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Blood test could spot Alzheimer’s risk years before symptoms arise

Doctor holding stethoscope

A quick blood test could spot the risk of onset dementia years before the symptoms show, a new study has claimed.

Researchers are aware that people with dementia have higher levels of a particular type of protein which leaks into the cerebrospinal fluid when brain cells die.

However, they could not figure out how to measure it without performing lumbar punctures on the patient, which is invasive and costly.

Scientists now say that they can detect this protein in the blood and that levels of it rise at the same speed the brain loses neurons and starts to shrink.

The blood test that would be carried out in order to search for that protein would be done in middle-age, long before most people are given an Alzheimer’s diagnosis.

The Daily Mail reported that the team, led by Washington University School of Medicine in St Louis, Missouri, state that a blood test is easier, faster and cheaper and could lead to routine screenings for degenerative brain conditions.

The study was published in the Nature Medicine journal and the team recruited more than 400 people from the Dominantly Inherited Alzheimer's Network (DIAN).

DIAN was created to help identify potential signs of Alzheimer’s in people who carry a mutation of the gene that causes the disease.

Around 250 people had this gene mutation, the remainder were relatives who did not carry it.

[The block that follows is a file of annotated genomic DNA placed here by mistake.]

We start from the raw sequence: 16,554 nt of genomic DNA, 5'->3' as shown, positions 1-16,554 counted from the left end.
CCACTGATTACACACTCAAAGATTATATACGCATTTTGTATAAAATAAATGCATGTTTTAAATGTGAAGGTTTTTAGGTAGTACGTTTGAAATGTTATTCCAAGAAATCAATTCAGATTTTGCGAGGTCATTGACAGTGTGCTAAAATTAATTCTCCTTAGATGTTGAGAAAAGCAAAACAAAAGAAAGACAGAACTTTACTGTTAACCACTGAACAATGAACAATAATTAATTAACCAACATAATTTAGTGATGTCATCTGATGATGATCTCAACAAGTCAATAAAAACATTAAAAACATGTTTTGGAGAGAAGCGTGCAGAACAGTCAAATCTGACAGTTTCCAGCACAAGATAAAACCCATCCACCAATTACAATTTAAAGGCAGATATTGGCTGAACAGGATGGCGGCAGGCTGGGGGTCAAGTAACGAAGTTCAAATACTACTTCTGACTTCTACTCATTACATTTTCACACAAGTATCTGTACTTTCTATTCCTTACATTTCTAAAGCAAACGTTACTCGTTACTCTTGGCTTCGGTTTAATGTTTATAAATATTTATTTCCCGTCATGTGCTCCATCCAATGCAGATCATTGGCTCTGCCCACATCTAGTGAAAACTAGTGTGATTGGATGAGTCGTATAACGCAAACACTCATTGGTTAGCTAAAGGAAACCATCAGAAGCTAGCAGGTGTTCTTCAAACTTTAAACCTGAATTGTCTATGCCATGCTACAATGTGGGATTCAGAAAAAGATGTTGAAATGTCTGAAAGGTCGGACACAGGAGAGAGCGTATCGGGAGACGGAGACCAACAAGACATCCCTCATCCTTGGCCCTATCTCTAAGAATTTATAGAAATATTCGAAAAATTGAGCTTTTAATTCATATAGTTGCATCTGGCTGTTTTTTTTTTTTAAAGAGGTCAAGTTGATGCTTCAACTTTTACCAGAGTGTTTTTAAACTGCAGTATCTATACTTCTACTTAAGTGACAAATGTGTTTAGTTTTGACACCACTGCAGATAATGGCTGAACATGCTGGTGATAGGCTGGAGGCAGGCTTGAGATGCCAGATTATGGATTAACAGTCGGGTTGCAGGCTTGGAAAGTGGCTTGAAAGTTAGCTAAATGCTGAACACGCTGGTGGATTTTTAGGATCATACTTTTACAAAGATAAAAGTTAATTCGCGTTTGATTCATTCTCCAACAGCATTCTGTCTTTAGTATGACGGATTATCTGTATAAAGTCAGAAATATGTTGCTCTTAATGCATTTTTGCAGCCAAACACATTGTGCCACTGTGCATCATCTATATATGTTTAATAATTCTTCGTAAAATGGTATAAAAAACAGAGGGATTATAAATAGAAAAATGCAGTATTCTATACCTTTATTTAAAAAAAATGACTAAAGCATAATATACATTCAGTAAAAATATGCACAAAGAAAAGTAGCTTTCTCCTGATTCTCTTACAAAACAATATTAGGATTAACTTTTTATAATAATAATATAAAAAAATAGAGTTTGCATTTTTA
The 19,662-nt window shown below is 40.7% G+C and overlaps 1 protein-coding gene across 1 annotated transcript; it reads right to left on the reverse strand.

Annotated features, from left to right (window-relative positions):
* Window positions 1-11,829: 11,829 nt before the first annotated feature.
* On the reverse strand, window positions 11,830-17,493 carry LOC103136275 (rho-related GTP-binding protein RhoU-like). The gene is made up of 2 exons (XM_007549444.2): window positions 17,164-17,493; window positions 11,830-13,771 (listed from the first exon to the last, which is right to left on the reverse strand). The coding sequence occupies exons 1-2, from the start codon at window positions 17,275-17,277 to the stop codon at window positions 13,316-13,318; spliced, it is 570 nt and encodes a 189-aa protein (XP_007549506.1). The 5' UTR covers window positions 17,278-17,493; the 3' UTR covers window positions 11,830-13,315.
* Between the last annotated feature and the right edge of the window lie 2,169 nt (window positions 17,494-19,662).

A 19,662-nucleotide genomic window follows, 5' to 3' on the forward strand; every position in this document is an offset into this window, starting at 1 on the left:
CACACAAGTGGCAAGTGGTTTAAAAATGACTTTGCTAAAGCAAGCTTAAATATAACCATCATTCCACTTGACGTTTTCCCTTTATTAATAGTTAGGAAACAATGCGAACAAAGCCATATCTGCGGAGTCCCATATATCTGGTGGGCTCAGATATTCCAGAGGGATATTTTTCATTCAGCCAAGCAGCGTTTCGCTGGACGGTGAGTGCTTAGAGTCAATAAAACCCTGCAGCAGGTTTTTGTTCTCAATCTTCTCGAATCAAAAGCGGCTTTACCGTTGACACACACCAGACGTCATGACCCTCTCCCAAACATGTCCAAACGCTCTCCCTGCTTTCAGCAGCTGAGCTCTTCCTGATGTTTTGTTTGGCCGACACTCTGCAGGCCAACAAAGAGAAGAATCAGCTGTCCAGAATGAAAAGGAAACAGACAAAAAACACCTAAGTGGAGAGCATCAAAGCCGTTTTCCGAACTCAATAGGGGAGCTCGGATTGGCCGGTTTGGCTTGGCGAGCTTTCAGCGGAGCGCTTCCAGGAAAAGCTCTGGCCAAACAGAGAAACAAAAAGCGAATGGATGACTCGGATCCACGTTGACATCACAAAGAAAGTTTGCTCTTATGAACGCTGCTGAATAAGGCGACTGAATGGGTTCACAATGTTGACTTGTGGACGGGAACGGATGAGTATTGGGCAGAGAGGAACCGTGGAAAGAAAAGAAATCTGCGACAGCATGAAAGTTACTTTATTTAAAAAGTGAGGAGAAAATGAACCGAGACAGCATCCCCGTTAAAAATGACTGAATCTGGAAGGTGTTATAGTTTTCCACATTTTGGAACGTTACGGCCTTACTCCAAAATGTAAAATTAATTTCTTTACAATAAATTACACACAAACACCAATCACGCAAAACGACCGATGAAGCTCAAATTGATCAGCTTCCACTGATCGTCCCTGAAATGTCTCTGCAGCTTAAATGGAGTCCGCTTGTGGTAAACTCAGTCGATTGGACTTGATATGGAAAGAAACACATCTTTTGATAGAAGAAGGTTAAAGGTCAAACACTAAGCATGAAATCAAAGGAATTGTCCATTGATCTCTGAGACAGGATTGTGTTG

The adults had blood tests, scans on their brains and cognitive tests every two to three years. The tests picked up on amounts of a protein called the neurofilament light chain. It is this protein which leaks into the blood and cerebrospinal fluid after brain cells are damaged or die. 

Earlier studies showed that the levels of the protein structure in the spinal fluid are a good indication of dementia.

Participants with the genetic mutation had higher baseline protein levels that rose as the study period continued. People without the mutation had low baseline protein levels that remained steady.  

Researchers spotted a difference between the two groups about 16 years before symptoms of Alzheimer’s were expected to appear.

Co-first author Stephanie Schultz, a graduate student at Washington University, commented “Sixteen years before symptoms arise is really quite early in the diseases process, but we were able to see differences even then. This could be a good preclinical biomarker to identify those who will go on to develop clinical symptoms.”

About 40 people who had the mutant gene underwent scans and tests two years after their previous clinic visit. Researchers found the participants with protein levels that had risen from the two years prior didn’t perform as well in cognitive memory tests.

The team is working towards finding out two hallmarks before the tests are used on people for predicting Alzheimer’s disease. If successful, researchers hope the test will be adapted as an early warning sign for Alzheimer's.

Co-author Dr Brian Gordon, an assistant professor of radiology at Washington University's Mallinckrodt Institute of Radiology stated: “I could see this being used in the clinic in a few years to identify signs of brain damage in individual patients.”

The Alzheimer’s Society estimated that 850,000 people are living with dementia in the UK. That figure is set to increase to more than one million by 2025.

People living with the disease have a decline in cognitive, behavioural and physical abilities, and currently, there is no cure.

People who have limited mobility may find pieces of technology, including stairlifts helpful in order to keep their independence around the home.

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